Ruby,  some velvet,  old for age.  Bouquet is a mishmash,  with some new-age gimmicks (toasty oak),  yet simple unconvincing berry characters.  The fruit is more just generic Bordeaux,  quite rich,  but a hint of oxidation.  Palate is mellow in one sense,  reasonably ripe,  yet lacks cohesion.  Where is the purity,  the cassis and cedar of yesteryear Gruaud,  I wonder.  It may just need another year to marry up,  so the benefit of the doubt here,  in scoring.  Cellar 5 – 12 years.  GK 08/07

2004  Ch Pichon-Lalande   16 ½ +  ()
Pauillac Second Growth,  Bordeaux,  France:  13%;  $218   [ cork;  vineyard cepage CS 45%,  Me 35,  CF 12,  PV 8,  average age 30 – 35 years,  planted @ 9 000 vines / ha,  and cropped @ c. 2.3  t/ac;  www.pichon-lalande.com ]
Ruby and velvet,  a little carmine,  above midway in depth.  Bouquet is quite penetrating,  both cassisy and stalky,  lacking in physiological flavour maturity,  and with trace retained fermentation odours.  Palate confirms those indications,  good richness but less ripeness than the Palmer.  This is really quite austere in its flavour profile.  Cellar 5 – 15 + years on the concentration,  to end up quite cedary and old-style cool-year Bordeaux.  I do wonder about the percentage of petite verdot at Pichon Lalande,  which must be near-impossible to ripen in years like 2004.  Noteworthy that in this ranking,  Palmer also has this variety.  GK 12/07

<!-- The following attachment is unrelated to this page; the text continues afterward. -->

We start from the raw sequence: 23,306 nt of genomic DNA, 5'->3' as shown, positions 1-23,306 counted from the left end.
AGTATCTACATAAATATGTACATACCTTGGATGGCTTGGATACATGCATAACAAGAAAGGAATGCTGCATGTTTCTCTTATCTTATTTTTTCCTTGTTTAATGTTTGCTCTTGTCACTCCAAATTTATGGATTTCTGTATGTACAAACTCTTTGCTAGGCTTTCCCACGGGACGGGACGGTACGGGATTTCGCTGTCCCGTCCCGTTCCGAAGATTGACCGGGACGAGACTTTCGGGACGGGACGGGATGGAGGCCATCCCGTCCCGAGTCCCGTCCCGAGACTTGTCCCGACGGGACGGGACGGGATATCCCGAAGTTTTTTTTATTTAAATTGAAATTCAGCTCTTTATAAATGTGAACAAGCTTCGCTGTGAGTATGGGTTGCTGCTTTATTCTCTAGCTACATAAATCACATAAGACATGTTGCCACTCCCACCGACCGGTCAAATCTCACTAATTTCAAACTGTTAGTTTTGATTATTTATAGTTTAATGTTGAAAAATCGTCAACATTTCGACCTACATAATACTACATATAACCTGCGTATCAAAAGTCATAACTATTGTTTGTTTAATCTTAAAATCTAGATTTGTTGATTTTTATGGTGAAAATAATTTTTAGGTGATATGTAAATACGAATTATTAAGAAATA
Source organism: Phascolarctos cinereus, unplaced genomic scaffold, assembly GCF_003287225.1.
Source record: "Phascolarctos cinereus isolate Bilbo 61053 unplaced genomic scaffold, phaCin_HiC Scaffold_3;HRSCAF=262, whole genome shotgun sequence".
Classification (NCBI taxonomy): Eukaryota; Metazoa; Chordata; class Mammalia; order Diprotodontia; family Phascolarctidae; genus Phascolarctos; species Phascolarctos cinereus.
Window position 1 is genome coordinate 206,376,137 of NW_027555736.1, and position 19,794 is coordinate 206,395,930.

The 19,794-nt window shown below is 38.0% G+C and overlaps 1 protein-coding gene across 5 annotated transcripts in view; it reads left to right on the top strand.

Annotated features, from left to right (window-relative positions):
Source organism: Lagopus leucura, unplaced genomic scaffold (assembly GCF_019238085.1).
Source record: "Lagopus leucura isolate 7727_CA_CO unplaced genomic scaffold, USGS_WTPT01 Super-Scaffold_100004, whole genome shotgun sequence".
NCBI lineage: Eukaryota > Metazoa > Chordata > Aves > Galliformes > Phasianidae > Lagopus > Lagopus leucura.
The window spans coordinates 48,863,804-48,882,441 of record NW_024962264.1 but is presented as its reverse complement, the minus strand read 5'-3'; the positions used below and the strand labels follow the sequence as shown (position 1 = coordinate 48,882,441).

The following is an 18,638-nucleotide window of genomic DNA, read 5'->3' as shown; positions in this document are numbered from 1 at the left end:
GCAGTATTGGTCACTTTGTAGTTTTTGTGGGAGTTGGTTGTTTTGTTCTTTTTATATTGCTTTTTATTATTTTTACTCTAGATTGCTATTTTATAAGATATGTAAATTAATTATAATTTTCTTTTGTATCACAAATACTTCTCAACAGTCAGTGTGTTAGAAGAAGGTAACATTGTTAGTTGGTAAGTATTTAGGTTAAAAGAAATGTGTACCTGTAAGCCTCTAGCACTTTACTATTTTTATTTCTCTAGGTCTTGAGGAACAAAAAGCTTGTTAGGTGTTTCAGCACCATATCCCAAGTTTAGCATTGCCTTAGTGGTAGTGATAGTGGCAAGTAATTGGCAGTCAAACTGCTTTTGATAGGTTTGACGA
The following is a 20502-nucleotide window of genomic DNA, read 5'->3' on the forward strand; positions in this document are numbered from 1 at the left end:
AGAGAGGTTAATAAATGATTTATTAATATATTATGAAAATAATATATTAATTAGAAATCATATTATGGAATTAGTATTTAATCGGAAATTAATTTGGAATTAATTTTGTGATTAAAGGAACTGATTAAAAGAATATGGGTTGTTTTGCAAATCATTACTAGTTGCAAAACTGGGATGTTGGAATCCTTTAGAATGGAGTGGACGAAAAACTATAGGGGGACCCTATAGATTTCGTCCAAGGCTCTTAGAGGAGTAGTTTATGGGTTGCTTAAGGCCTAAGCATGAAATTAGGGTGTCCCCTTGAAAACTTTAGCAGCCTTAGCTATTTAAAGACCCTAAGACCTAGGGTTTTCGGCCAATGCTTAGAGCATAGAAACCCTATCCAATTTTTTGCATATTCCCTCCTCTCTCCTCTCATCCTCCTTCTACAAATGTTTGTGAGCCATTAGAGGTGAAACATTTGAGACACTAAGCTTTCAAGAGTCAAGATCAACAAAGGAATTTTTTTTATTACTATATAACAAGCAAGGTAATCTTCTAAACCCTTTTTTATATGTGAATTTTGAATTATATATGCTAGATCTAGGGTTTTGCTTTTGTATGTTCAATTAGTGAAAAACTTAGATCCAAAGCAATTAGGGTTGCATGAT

2004  Ch Belair   16 ½  ()
St Emilion Grand Cru,  Bordeaux,  France:  12.5%;  $120   [ cork;  vineyard cepage Me 60%,  CF 40,  average age 35 – 40 years,  planted @ an average 6 600 vines / ha,  and cropped @ c. 2 t/ac. ]
Ruby,  the second lightest.  Bouquet is unequivocally St Emilion,  the red fruits of cabernet franc and gentle merlot,  smelling fragrant and attractive.  Palate then comes as a let-down,  showing reasonable berry yet stalky to a fault.  This is exactly the style we are trying to escape from in New Zealand,  but for the districts beyond Hawkes Bay and Waiheke at best,  it is a difficult task.  Cellar 5 – 12 years to mellow,  in its style.  GK 08/07

2004  Ch Hosanna   16 +  ()
Pomerol,  Bordeaux,  France:  13.5%;  $229   [ cork;  vineyard cepage Me 71,  CF 29,  average age 40 – 45 years,  planted @ an average 7 000 vines / ha,  and cropped @ c. 1.75 t/ac. ]